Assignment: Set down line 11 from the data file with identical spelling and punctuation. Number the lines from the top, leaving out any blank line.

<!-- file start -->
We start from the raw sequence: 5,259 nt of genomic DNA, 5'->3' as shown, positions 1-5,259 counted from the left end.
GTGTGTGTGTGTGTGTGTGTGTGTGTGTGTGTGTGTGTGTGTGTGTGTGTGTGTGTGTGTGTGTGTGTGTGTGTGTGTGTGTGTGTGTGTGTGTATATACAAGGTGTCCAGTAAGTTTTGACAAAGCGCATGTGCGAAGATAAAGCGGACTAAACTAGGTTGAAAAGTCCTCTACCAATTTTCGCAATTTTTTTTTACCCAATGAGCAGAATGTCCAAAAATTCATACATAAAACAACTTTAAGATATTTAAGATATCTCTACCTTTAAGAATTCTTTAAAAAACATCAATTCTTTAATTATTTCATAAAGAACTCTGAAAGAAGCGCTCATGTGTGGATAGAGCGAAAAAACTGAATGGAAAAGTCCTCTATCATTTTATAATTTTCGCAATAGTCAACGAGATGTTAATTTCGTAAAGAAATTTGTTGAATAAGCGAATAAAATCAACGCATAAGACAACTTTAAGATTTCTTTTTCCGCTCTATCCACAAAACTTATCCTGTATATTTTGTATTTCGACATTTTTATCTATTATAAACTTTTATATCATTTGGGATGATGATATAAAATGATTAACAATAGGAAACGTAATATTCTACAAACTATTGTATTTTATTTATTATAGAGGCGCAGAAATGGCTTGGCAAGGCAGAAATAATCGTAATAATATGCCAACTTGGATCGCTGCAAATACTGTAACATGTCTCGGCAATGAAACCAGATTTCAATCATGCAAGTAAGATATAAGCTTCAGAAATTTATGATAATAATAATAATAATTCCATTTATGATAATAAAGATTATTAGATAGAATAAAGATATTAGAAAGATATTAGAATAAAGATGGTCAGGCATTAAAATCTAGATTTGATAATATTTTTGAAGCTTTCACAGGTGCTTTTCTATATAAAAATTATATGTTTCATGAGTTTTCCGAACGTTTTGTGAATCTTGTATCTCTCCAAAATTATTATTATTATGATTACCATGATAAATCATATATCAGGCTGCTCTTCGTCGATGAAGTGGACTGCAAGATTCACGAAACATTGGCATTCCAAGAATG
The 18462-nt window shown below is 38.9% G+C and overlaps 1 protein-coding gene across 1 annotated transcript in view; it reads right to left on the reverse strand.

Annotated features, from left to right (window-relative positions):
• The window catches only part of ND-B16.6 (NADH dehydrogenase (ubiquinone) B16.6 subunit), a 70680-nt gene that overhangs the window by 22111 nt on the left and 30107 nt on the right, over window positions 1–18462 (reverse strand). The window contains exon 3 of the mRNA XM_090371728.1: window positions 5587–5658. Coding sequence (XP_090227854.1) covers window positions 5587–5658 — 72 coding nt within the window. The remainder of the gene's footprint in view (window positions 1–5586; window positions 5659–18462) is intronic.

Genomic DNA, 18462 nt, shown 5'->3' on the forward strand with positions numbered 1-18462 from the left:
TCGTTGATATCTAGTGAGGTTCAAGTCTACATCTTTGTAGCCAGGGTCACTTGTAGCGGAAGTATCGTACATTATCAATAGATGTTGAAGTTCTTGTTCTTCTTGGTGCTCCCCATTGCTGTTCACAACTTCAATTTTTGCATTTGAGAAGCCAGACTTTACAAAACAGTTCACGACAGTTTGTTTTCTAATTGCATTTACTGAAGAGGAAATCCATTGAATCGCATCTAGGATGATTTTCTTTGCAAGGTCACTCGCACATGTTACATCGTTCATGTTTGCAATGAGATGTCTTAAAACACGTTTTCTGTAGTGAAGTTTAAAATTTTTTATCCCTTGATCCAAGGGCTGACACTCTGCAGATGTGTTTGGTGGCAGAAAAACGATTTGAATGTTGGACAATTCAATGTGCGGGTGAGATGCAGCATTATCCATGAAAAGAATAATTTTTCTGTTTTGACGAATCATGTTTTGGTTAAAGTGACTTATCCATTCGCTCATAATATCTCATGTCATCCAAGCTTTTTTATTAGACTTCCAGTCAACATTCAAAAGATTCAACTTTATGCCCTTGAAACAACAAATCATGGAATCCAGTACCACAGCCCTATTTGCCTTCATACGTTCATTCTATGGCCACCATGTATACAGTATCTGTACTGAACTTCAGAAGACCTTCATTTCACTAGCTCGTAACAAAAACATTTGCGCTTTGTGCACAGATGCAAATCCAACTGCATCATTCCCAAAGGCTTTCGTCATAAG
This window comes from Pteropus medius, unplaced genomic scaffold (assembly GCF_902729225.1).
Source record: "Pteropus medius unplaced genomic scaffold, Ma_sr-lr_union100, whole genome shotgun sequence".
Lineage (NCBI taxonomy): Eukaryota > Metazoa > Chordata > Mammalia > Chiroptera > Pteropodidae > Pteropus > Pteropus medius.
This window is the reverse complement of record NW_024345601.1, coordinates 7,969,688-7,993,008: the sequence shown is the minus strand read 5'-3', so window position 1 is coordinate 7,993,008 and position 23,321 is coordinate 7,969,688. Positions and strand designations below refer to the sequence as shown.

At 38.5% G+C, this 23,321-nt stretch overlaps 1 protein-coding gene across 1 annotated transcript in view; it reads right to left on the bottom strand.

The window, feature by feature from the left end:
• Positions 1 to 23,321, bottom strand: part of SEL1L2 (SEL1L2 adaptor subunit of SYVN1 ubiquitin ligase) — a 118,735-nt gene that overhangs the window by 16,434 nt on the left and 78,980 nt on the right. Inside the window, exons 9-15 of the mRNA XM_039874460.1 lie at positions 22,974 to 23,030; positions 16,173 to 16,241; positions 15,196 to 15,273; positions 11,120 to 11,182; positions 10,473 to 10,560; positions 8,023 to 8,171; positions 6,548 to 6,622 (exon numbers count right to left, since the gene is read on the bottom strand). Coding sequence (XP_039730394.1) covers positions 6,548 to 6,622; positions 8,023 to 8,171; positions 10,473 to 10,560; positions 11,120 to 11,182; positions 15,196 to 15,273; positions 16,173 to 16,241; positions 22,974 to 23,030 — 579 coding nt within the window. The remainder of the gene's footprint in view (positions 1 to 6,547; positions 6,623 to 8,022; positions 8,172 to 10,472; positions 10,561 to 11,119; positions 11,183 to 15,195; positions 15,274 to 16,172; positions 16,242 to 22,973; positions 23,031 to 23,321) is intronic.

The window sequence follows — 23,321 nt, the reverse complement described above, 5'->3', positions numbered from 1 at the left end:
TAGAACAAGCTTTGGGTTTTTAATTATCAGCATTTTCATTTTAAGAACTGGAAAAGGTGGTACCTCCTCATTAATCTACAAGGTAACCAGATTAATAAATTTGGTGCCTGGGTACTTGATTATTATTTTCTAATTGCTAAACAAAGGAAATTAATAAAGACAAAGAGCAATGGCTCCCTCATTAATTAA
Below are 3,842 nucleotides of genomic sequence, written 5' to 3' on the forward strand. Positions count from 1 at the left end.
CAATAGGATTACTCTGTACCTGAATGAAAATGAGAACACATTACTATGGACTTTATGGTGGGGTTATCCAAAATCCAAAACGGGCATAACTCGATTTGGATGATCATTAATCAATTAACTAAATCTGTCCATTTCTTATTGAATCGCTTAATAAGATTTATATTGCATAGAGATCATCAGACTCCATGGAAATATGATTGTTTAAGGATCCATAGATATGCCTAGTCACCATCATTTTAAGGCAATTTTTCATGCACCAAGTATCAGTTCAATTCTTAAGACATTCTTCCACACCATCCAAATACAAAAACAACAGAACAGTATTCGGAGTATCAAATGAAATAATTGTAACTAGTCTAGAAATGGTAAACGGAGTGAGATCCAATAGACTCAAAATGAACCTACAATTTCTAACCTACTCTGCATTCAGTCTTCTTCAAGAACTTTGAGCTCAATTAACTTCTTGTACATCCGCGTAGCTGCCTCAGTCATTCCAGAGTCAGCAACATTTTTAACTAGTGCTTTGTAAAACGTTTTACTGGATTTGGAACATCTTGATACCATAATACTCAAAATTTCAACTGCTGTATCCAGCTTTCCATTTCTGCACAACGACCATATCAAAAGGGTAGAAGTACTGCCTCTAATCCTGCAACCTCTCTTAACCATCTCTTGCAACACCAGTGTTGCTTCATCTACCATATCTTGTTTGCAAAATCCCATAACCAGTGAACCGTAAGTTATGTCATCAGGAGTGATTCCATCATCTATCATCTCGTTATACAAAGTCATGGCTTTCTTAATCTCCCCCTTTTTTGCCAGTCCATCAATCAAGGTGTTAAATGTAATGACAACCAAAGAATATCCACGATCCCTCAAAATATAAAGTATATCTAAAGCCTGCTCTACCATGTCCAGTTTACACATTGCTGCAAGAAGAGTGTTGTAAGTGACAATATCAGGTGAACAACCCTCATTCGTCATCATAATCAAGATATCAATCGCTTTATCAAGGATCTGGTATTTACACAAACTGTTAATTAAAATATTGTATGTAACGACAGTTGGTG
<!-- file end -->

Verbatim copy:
This window is the reverse complement of record NW_024345601.1, coordinates 7,969,688-7,993,008: the sequence shown is the minus strand read 5'-3', so window position 1 is coordinate 7,993,008 and position 23,321 is coordinate 7,969,688. Positions and strand designations below refer to the sequence as shown.